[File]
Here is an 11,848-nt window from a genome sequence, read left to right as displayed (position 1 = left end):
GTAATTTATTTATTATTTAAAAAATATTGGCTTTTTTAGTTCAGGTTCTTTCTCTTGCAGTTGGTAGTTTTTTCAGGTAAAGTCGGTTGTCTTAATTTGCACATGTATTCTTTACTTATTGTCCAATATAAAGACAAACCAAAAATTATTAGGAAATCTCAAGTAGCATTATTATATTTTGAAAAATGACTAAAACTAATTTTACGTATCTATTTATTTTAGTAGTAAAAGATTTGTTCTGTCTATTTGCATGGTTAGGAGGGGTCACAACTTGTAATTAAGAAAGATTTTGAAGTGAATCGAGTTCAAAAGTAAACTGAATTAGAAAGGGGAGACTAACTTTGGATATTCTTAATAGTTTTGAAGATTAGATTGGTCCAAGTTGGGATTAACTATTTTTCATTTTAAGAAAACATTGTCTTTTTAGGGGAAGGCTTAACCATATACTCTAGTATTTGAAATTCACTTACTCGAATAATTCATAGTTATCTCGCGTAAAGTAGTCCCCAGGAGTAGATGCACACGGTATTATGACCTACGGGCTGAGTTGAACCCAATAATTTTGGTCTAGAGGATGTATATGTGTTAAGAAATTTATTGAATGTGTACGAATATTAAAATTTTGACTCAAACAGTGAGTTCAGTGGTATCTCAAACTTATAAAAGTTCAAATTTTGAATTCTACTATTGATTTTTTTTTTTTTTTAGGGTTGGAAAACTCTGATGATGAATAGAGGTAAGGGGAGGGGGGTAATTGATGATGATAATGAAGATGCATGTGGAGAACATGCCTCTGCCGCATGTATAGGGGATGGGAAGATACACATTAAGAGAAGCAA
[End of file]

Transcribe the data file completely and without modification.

Here is an 11,848-nt window from a genome sequence, read left to right as displayed (position 1 = left end):
GTAATTTATTTATTATTTAAAAAATATTGGCTTTTTTAGTTCAGGTTCTTTCTCTTGCAGTTGGTAGTTTTTTCAGGTAAAGTCGGTTGTCTTAATTTGCACATGTATTCTTTACTTATTGTCCAATATAAAGACAAACCAAAAATTATTAGGAAATCTCAAGTAGCATTATTATATTTTGAAAAATGACTAAAACTAATTTTACGTATCTATTTATTTTAGTAGTAAAAGATTTGTTCTGTCTATTTGCATGGTTAGGAGGGGTCACAACTTGTAATTAAGAAAGATTTTGAAGTGAATCGAGTTCAAAAGTAAACTGAATTAGAAAGGGGAGACTAACTTTGGATATTCTTAATAGTTTTGAAGATTAGATTGGTCCAAGTTGGGATTAACTATTTTTCATTTTAAGAAAACATTGTCTTTTTAGGGGAAGGCTTAACCATATACTCTAGTATTTGAAATTCACTTACTCGAATAATTCATAGTTATCTCGCGTAAAGTAGTCCCCAGGAGTAGATGCACACGGTATTATGACCTACGGGCTGAGTTGAACCCAATAATTTTGGTCTAGAGGATGTATATGTGTTAAGAAATTTATTGAATGTGTACGAATATTAAAATTTTGACTCAAACAGTGAGTTCAGTGGTATCTCAAACTTATAAAAGTTCAAATTTTGAATTCTACTATTGATTTTTTTTTTTTTTTAGGGTTGGAAAACTCTGATGATGAATAGAGGTAAGGGGAGGGGGGTAATTGATGATGATAATGAAGATGCATGTGGAGAACATGCCTCTGCCGCATGTATAGGGGATGGGAAGATACACATTAAGAGAAGCAA